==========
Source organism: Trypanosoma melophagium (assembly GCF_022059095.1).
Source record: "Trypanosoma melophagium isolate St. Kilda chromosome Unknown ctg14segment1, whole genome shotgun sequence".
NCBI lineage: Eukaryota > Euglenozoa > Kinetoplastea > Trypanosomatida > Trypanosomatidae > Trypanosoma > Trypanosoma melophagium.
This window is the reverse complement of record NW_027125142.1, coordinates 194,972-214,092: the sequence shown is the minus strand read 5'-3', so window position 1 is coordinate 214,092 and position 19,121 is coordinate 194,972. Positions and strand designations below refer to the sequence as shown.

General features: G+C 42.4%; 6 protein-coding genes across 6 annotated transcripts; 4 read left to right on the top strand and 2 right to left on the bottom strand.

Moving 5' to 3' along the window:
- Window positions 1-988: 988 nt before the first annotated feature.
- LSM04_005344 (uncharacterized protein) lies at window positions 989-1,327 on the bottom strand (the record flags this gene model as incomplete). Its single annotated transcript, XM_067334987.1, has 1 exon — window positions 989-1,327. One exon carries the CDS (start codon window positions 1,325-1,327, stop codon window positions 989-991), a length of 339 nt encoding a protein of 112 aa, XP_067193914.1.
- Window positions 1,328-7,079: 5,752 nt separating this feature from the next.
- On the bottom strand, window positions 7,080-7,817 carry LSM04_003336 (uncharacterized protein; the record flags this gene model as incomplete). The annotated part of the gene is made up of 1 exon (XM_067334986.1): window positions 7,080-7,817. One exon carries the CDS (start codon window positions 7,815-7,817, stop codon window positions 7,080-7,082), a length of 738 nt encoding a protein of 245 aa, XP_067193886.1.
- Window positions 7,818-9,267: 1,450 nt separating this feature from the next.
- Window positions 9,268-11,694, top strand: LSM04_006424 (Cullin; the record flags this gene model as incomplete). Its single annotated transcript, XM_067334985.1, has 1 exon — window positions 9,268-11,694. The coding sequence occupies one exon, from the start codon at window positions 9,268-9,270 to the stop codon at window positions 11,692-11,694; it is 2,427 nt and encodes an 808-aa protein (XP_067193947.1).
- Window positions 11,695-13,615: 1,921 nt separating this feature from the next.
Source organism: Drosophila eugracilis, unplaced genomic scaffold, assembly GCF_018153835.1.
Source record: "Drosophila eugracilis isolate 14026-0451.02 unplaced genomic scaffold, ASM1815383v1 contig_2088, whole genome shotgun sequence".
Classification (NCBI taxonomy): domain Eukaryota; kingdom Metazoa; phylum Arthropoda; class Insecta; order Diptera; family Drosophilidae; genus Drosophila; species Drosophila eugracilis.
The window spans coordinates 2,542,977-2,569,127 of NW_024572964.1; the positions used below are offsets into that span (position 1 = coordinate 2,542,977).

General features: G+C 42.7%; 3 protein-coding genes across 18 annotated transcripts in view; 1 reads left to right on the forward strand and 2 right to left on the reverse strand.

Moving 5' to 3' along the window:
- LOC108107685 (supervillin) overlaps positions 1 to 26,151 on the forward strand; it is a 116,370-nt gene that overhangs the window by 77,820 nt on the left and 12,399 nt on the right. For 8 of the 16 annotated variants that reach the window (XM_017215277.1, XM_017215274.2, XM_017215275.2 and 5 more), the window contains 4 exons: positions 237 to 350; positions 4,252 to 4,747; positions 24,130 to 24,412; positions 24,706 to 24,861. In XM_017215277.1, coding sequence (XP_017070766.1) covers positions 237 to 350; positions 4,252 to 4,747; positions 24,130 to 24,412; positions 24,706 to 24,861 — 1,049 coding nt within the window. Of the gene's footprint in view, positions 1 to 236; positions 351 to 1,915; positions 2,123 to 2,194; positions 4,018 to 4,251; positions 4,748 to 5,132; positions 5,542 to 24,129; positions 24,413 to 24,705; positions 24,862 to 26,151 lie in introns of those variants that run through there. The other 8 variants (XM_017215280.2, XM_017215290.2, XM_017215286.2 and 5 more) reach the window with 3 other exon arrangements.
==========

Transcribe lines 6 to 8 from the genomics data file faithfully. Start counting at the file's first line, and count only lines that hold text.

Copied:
Moving 5' to 3' along the window:
- Window positions 1-988: 988 nt before the first annotated feature.
- LSM04_005344 (uncharacterized protein) lies at window positions 989-1,327 on the bottom strand (the record flags this gene model as incomplete). Its single annotated transcript, XM_067334987.1, has 1 exon — window positions 989-1,327. One exon carries the CDS (start codon window positions 1,325-1,327, stop codon window positions 989-991), a length of 339 nt encoding a protein of 112 aa, XP_067193914.1.